• You’ll see a mucus stringy discharge. It is a natural lubricant for the labor process. A long, milky string is a sure sign that the time is fast approaching.
  • Within hours of kidding, if you pull gently down on your doe’s eyelid, it will be bloodshot.
  • She may refuse to eat or just nibble when she normally has a good appetite.

Labor is Approaching

  • You may see her looking back, sideways, and talking. She will put her head on her flank as she talks to her kids.
  • She may stare off into space for 30 – 60 seconds. These are early contractions.
  • She may breathe heavily and look worried. This is the beginning stage of labor.
  • She will lie down and vocalize as her tail rises and falls. This is the beginning of heavy labor.
  • Her water will break. The time has arrived.

After Labor

Most of the time, labor goes off without a hitch. Fias Co. Farm has a wonderful guide on assisting if labor isn’t happening smoothly on its own. Assuming everything goes well, mama and kids will need minimal aftercare. After that, it’s just a matter of sitting back and watching those beautiful babies explore the world. 

It’s an amazing experience to be a part of. Enjoy every moment of it.

Frequently Asked Goat Labor Questions

Labor duration can vary, but active labor (from when contractions are noticeable to delivery) typically lasts 1 to 5 hours.

Yes, but only when necessary and with proper knowledge. Ensure your hands are clean and you have lubrication. Gentle assistance might be needed if the kid is positioned incorrectly or the doe is struggling. If unsure, it’s best to consult with a veterinarian to avoid injuring the doe or kids.

Ensure they are breathing well, dry them off if it’s cold, dip their umbilical cords in iodine, and make sure they nurse within the first hour to receive vital colostrum.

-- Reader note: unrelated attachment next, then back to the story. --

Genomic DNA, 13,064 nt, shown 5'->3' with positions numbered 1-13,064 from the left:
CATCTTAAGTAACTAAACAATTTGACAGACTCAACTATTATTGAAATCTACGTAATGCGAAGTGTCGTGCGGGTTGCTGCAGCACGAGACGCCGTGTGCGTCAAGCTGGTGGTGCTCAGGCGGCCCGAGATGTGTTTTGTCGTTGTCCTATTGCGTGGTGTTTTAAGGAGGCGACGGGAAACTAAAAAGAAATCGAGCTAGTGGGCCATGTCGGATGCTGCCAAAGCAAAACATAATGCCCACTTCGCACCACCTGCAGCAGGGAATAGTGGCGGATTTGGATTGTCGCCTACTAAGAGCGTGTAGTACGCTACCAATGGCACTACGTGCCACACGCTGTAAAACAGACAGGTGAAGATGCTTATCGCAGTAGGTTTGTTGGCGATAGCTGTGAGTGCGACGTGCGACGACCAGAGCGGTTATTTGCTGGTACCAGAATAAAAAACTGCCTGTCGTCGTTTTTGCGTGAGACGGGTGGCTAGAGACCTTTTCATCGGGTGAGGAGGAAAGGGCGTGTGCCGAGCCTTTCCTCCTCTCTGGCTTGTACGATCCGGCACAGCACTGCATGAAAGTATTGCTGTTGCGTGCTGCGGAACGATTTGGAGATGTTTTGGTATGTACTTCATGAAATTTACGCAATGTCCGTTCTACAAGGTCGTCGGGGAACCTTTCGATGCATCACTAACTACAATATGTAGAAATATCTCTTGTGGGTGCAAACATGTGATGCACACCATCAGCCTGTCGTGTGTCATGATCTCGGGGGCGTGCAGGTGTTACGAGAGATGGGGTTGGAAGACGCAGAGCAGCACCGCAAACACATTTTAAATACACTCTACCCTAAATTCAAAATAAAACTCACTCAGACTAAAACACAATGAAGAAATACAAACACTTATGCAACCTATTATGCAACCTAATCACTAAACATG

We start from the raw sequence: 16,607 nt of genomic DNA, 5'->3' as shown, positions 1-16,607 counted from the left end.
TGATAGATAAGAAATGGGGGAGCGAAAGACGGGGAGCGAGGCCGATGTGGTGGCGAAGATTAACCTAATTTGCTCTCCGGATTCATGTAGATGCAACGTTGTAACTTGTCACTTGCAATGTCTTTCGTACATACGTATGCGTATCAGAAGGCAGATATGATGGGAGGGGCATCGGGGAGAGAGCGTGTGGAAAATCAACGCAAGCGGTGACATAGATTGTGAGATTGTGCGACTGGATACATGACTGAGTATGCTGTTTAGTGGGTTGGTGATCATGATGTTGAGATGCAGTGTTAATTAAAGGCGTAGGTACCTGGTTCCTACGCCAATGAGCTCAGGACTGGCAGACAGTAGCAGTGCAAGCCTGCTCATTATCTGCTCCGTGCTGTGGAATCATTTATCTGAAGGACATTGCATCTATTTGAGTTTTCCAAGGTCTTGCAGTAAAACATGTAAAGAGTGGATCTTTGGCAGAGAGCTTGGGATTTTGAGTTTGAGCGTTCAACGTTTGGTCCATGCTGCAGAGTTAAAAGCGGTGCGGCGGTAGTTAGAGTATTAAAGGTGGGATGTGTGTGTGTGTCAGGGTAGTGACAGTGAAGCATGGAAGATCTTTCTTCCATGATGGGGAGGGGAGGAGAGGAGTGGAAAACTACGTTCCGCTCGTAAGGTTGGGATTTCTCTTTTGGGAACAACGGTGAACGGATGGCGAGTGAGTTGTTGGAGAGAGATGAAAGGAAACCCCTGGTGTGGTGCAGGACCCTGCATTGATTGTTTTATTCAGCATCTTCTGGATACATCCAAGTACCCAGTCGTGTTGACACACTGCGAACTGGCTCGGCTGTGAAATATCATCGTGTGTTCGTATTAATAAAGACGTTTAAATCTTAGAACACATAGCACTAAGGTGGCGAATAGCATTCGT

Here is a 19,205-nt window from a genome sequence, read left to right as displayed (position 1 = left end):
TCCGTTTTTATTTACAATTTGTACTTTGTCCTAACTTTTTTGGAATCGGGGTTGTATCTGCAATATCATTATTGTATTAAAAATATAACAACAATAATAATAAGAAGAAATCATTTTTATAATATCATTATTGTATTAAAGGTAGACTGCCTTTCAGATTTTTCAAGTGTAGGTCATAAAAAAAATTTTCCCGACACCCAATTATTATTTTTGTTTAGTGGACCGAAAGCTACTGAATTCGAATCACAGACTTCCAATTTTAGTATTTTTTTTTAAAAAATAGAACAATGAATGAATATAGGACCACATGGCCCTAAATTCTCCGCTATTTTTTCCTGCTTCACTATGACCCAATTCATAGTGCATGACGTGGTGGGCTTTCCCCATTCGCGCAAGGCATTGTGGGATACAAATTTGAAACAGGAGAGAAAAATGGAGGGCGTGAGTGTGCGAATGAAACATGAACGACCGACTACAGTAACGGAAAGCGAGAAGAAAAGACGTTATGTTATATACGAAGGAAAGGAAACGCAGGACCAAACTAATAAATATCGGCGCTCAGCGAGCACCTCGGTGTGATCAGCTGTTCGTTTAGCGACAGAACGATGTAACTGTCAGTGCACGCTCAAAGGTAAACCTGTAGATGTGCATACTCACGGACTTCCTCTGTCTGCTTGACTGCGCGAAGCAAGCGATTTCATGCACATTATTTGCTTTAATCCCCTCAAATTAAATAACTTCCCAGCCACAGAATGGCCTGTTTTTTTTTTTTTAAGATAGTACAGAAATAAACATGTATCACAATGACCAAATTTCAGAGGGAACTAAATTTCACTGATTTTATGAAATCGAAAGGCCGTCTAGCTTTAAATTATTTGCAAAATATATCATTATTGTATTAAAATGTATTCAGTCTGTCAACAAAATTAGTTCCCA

After making sure the babies and their mothers are healthy, you may want to learn more about the different aspects of goat care and management. You can learn more about homesteading at every step, whether you are wondering how to milk a goat, trying to come up with the perfect name for your goat, or weighing the pros and cons of disbudding.

If you’ve found value in this blog post and enjoyed reading it, why not share it with your Pinterest community? Pin the image below and spread the love!

A Pinterest-friendly graphic for my post on how to care for a pregnant goat, recognize the signs of labor, can care for a laboring goat.

Being responsible for taking care of goats during late pregnancy, labor, and the time after birth is a rewarding job that needs planning and attention. By recognizing the signs of labor and giving the doe the care she needs right away after giving birth, you can help make sure the babies have a healthy start in life and the doe has a quick recovery. Do not stop learning, always be ready, and enjoy the amazing process of adding new goats to your herd.

What is the most important thing you have learned from helping goats give birth on your homestead? Share your experiences and tips to help fellow readers navigate the rewarding yet challenging process of goat kidding.

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One Comment

  1. Anonymous says:

    I Love it .. Thank you for all the information.